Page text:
With oversized shoes, a big nose and a lot of makeup, Bob Jensen of Princeton transformed into Friendly the Clown to entertain and teach students at the Clown Academy.
For three years, Friendly has been teaching students about the art of clowning during the four-day program at Terrace Mill. This year, the class had 19 participants ranging in age from 6 years old to 77 years old.
From makeup application to clown personalities, the participants learn everything it takes to be a clown. They also choose clown names and start to develop characters.
"It's a lifelong adventure," Friendly said.
He spent many years trying to find his true character, changing his name and appearance multiple times along the way. Four years ago, he finally got it right with Friendly -- a hobo clown with a big personality.
"When he transformed himself into Friendly the Clown, it was so magical and so unique that I knew I had my professor," said Richard Grella, president of the Terrace Mill Foundation. Grella started the clown academy three years ago as a way to get people of all ages interacting together.
This year's class was conducted last week.
While clowning around, participants are able to bond and form friendships. For some, it's a time to bond with grandchildren.
"It's something we can do together and share a fun time, laughs and new memories," said Lynda Searcy of Glenwood, who enrolled with her granddaughter, Sydney Blair, 11.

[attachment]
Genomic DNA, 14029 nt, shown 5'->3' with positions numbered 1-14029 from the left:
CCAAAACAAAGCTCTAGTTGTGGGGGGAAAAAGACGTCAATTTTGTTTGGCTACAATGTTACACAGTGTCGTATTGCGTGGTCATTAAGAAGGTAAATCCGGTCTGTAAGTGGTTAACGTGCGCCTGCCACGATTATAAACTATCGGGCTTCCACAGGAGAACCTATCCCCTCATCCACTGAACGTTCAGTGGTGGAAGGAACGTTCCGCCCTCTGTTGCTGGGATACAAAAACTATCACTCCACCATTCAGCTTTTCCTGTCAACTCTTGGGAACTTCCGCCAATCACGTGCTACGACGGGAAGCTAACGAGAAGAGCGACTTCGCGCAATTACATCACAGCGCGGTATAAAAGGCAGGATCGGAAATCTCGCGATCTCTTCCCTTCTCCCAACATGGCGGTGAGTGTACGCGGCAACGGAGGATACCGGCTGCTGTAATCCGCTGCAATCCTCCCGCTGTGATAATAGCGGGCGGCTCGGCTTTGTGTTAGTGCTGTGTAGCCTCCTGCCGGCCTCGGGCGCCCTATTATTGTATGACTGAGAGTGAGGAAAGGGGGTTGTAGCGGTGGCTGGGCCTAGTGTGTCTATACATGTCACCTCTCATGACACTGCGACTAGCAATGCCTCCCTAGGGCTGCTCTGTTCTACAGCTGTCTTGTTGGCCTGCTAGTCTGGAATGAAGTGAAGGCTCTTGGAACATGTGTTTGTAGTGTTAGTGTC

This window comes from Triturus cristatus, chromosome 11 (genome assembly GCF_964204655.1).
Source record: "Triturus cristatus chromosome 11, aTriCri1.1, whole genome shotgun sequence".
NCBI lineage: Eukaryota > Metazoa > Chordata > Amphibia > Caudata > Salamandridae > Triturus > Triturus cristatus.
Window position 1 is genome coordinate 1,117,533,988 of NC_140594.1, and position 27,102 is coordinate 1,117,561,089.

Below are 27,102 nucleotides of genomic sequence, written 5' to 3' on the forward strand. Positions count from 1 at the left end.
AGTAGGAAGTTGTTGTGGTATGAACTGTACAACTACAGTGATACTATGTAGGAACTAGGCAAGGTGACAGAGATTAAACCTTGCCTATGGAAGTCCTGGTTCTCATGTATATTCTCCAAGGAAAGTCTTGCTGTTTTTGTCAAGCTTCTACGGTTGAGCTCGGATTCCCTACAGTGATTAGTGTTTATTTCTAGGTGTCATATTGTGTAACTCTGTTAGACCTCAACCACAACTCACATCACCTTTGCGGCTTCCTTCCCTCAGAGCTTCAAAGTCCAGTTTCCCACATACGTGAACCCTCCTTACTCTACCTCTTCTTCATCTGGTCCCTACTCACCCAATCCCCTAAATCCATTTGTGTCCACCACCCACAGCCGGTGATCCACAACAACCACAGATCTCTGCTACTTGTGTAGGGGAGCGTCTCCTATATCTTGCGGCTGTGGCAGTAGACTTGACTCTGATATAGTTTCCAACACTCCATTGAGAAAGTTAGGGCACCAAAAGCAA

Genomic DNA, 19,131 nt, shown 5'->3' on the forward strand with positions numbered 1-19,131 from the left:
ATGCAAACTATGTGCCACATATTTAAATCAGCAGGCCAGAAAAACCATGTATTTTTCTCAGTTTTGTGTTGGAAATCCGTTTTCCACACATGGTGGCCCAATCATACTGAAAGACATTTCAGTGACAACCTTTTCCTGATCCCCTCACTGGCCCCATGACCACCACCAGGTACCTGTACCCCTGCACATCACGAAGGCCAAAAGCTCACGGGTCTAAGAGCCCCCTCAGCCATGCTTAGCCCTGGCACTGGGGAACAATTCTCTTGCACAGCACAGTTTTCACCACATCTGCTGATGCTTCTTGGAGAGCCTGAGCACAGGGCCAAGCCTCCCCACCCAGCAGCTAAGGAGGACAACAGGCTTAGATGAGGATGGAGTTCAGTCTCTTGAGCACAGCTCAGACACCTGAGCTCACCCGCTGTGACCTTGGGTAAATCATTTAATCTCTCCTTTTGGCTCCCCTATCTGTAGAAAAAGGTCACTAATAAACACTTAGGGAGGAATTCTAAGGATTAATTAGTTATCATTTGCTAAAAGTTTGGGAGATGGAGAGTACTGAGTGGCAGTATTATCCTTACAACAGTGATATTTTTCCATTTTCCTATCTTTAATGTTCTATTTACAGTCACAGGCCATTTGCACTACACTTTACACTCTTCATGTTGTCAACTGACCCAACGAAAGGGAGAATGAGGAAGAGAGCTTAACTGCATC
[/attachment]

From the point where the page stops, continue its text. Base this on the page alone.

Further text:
Blair participated in the clown academy with a few friends last year, so she arrived ready for a good time wearing oversized blue shoes, which she received from Friendly. She chose Squiggles as her clown name.
Searcy said she can see Blair becoming a clown in the future.
"She always makes people laugh," Searcy said. "She's been entertaining people for quite some time."
Blair's outgoing and friendly personality shows through even without silly makeup, colorful clothes and big shoes. She shows her cattle at the county fair and volunteers at a nursing home playing piano.
Everyone at the nursing home loves her, Searcy said.
Another young participant, Lars Heinecke, 10, also has a big personality.
"My name is just going to be Lars because I'm already a clown," he said.
On the second day of class, Heinecke's trickster personality came out when he bopped Friendly with a plastic bat; Friendly got him back by squirting him with water.
Heinecke participated in the clown academy with his sister Inga, 8, and his grandfather Ernie Tharaldson of Graceville.
"My grandpa thought he was just going to be driving us, but when he got here, he found out he was signed up too," Lars said with a laugh.
Tharaldson wasn't entirely thrilled at that news. "It's been fun though," he said.
His favorite part was observing everyone, especially his grandkids, and watching them have a good time. One of his least favorite parts was the makeup application.
Each participant received a makeup kit and learned how to apply his or her own makeup. Participants were taught to use their middle finger to apply makeup because it's the longest finger and prevents smudging.
"We always start with the lightest color," Friendly said. "And never put paint on paint, unless it's accent lines."
Many participants found the makeup application very difficult.
"(Friendly) made it look so easy, but it really isn't easy," Searcy said.
On the final day, participants dressed in makeup and costumes to perform comical skits for the rest of the group. Along with a lot of laughs, the class provided participants with a few important lessons.
"Aside from the formal classes in clown ethics and makeup application, I witnessed the children learning self-discipline, respect for their elders and a sense of letting go of inhibitions and working as a team member of 'wanna-be clowns,'" said Grella, who was a student in the first Clown Academy.
He added that adults also benefitted from the class as they became less self-conscious and learned that not everything has to be perfect.